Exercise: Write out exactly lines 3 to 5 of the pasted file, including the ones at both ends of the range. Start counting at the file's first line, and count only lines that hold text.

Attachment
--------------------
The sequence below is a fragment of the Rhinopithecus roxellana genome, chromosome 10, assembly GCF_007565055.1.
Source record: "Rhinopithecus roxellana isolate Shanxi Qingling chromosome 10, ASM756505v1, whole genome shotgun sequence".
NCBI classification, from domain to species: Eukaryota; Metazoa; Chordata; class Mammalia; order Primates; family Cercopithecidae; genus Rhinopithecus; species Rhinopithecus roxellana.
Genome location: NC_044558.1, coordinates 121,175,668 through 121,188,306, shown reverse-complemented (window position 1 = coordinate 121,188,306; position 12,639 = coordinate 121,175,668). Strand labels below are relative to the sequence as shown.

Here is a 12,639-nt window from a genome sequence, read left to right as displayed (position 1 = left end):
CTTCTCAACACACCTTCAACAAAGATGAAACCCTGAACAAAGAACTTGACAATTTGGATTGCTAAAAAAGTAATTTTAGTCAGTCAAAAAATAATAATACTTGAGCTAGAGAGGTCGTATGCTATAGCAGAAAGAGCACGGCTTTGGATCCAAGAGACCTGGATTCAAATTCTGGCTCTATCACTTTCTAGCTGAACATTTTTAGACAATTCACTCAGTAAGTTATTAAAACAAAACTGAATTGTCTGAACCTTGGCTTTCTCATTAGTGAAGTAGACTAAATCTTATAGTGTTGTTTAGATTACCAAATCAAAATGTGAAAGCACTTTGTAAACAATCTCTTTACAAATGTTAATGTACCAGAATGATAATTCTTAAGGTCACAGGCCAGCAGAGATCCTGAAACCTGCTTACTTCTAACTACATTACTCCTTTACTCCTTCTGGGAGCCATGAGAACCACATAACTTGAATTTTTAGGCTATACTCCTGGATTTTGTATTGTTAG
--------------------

NCBI classification, from domain to species: Eukaryota; Metazoa; Chordata; class Mammalia; order Primates; family Cercopithecidae; genus Rhinopithecus; species Rhinopithecus roxellana.
Genome location: NC_044558.1, coordinates 121,175,668 through 121,188,306, shown reverse-complemented (window position 1 = coordinate 121,188,306; position 12,639 = coordinate 121,175,668). Strand labels below are relative to the sequence as shown.

Here is a 12,639-nt window from a genome sequence, read left to right as displayed (position 1 = left end):